The most well-known singer in the cast is probably the tenor Georgi Nelepp, who possesses a brilliant voice and encompasses the part admirably. It’s a difficult part which requires dramatic power and the ability to toss off cascades of ringing high notes. What he doesn’t possess is warmth. His forte notes are painfully metallic and when, as on CD1 track 5 he momentarily keeps the voice in check and produces legato singing in mezzo-forte, the tone becomes fluttery. Sobinin’s act 4 aria is not included in this recording, but in the Appendix it is sung, in German, by the fearless Helge Rosvaenge. He also has punch and gleaming high notes in abundance but produces much more agreeable sounds and a lovely honeyed mezza voce that Nelepp can’t muster. It is difficult to imagine this aria better done and with such fine nuance, even though the young Nicolai Gedda, who recorded it in 1957, runs him close ... and he sings it in Russian. In recent years Janiz Lotric and Vladimir Grishko, both on Naxos, have included the aria in recital discs but they can’t challenge the two Nordic singers; Rosvaenge was born in Denmark, although he spent most of his career in Germany and Austria.

The fourth central character, Vanya, Susanin’s foster-son, is a trouser-role, needing a mezzo-soprano with a good low register, or a contralto, which Yelizaveta Antonova most certainly is. We first meet her/him in the third act in a long scene with Susanin. He/she introduces him/herself with possibly the most well-known melody in the opera, also heard in the overture. She has a fruity, vibrant voice, sometimes over-vibrant, but produced with ease and in long unbroken phrases. The problem with most women singing male roles is that they seldom sound like young men and in particular this young man could never be mistaken for anything other than a rather matronly middle-aged woman. This problem is aptly illustrated in the Appendix, where I.N. Sokolova sings in the same duet. She has a somewhat lighter voice than Antonova and doesn’t sound as matronly, but it is still a feminine voice we hear. In the Appendix we also hear Evgeniya Zbruyeva, recorded in 1913. She is, by some distance, the best Vanya of the three, but not even she can hide that she is a woman. Her more restrained vibrato contributes, however, to create an image of a younger person. This, to some extent, is contradicted by excessive scooping and foghorn hooting on the highest notes, which was typical for the period; just listen to Ernestine Schumann-Heink.

In the minor roles it is interesting to find the bass Fyodor Svetlanov, father of Evgeny Svetlanov, the great conductor who also worked at the Bolshoi as music director.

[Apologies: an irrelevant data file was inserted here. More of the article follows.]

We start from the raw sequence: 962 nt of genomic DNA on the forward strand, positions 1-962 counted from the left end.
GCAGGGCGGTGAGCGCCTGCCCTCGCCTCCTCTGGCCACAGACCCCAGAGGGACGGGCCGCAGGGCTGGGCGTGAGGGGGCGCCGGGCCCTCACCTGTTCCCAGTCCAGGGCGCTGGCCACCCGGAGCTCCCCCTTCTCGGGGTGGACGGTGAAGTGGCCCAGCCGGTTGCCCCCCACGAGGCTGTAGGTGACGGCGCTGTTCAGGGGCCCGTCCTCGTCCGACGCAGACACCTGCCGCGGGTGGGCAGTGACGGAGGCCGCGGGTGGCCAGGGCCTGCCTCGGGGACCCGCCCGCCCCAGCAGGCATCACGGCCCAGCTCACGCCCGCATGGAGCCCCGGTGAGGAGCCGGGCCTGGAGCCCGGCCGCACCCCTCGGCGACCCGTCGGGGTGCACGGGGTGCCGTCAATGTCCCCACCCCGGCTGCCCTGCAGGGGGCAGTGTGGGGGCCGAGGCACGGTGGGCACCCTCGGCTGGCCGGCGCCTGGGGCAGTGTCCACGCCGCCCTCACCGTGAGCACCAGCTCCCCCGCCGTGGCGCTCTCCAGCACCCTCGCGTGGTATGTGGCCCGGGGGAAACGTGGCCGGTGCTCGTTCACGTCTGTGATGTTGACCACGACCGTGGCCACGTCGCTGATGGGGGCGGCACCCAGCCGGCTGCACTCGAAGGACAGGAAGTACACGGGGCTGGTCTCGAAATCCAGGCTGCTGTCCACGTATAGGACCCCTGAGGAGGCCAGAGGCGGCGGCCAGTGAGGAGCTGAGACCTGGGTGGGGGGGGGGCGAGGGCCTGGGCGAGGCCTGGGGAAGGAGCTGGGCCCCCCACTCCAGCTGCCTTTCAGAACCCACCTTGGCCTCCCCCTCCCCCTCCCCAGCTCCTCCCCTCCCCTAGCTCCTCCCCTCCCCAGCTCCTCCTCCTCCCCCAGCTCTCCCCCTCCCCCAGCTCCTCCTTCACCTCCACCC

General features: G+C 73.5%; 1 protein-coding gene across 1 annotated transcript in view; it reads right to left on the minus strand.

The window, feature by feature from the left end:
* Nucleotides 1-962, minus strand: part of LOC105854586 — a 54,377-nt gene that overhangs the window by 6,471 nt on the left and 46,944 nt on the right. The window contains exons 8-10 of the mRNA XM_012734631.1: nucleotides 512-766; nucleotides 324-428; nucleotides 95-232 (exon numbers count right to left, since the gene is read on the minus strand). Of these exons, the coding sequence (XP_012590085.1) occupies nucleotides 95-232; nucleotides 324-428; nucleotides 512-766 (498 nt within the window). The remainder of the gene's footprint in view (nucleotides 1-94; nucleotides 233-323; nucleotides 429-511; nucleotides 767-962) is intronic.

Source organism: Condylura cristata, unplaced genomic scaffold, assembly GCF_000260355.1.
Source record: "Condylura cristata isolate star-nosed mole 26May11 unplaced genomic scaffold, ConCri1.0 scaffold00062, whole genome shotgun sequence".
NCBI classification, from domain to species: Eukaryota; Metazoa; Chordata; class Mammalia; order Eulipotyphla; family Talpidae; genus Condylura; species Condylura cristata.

I notice that I’m writing almost more about the appendix than the opera proper but there is so much to savour there, especially Rosvaenge and the unparalleled Chaliapin. Is it worth buying a three-disc set for the appendix alone? Well, there are other reasons, too. The first of these is to hear this epoch-making opera, although truncated according to Soviet aesthetics, in a Soviet recording from Stalin’s days, with a house-cast of well-versed singers. In addition, for good or ill, there are authentic sounding orchestral and choral contributions under one of the most experienced of Soviet opera conductors. Among the soloists Maxim Mikhailov in the important title role, stands out and his well-rounded portrait of Ivan Susanin, both vocally and dramatically is more than worth the price. However, for better sonics, which doesn’t mask too much of the brilliant orchestration, for a choral sound that is easier on the ear and possibly for better interpretations of some of the major parts one has to look elsewhere. The problem is that there is not much to find in the catalogues at present. On www.amazon.com I couldn’t find a single entry on Glinka in the opera department – on CDs, that is. On DVD there is a recently released Bolshoi set, recorded in 1992, with a star line-up: Nesterenko, Mescheriakova, Zaremba and Lomonosov as Sobinin and with Lazarev conducting. I haven’t seen or heard it but have read a couple of positive reviews. Long ago there was a Decca set, recorded back in the late 1950s under Oscar Danon and with the imposing bass Miro Changalovich in the title part, while Sony recorded the opera in the early 1990s in Sofia, conducted by Tchakarov and with Boris Martinovich, Chris Merritt, Alexandrina Pendachanska, and Stefania Toczyska. Finally there seems to exist a, possibly, live RAI recording from Milan, conducted by Simonetto and with Boris Christoff, Virginia Zeani and Giuseppe Campora on GOP.

I would suggest readers go for the new DVD but the Naxos reissue also has its attractions but the drawbacks I have tried to delineate need to be borne in mind.

Göran Forsling